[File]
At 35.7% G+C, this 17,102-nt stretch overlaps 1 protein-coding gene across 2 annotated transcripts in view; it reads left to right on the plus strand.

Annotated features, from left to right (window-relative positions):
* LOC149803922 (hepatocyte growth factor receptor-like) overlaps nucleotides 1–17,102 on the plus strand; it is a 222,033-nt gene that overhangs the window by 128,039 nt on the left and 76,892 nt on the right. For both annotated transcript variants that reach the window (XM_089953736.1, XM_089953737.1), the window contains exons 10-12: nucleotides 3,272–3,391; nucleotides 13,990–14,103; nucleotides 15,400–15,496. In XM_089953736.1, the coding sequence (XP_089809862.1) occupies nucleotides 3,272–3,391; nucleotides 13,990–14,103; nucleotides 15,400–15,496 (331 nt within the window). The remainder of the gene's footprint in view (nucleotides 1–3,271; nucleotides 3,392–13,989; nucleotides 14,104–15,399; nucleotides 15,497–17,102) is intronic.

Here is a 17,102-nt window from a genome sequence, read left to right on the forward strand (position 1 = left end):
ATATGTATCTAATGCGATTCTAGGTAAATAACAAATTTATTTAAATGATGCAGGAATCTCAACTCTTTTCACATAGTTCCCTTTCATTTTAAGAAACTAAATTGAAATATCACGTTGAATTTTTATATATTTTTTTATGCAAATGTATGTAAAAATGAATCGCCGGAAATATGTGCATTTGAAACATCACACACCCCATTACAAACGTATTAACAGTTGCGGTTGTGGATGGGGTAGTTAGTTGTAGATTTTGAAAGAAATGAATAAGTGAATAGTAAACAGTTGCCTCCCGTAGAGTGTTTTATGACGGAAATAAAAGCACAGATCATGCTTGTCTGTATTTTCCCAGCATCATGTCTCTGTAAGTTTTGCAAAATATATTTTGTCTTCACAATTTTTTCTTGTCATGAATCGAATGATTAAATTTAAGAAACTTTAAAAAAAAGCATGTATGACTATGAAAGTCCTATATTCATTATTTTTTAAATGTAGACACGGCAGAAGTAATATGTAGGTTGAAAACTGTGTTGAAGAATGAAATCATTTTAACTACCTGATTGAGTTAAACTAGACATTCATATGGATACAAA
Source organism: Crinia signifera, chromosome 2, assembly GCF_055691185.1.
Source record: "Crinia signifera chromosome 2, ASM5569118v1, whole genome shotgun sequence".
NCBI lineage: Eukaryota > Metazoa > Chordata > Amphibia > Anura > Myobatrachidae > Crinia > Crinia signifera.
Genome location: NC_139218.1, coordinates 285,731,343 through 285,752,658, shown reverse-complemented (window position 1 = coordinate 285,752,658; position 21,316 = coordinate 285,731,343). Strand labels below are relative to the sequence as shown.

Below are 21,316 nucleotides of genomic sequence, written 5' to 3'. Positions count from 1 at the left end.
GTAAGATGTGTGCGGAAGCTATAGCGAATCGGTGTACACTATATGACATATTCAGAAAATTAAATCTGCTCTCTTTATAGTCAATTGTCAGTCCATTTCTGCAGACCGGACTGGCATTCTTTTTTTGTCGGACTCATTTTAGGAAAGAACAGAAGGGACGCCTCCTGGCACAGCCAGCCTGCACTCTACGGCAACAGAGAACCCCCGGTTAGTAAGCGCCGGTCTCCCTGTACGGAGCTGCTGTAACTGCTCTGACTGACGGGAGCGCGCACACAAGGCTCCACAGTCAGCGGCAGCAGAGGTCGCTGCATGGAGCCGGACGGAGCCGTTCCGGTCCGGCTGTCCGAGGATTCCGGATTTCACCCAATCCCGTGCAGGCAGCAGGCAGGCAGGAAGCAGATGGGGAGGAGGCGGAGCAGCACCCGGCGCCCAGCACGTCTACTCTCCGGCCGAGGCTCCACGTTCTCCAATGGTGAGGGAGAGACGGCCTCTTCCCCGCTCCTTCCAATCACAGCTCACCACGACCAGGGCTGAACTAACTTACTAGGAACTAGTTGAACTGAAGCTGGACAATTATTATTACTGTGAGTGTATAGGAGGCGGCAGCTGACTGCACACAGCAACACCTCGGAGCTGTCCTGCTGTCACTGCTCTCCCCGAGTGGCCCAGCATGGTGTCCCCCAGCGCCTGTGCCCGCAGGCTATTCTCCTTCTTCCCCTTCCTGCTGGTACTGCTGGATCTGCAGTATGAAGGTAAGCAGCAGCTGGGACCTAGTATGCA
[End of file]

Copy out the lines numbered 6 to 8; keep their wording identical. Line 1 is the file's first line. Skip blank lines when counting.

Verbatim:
Source organism: Crinia signifera, chromosome 2, assembly GCF_055691185.1.
Source record: "Crinia signifera chromosome 2, ASM5569118v1, whole genome shotgun sequence".
NCBI lineage: Eukaryota > Metazoa > Chordata > Amphibia > Anura > Myobatrachidae > Crinia > Crinia signifera.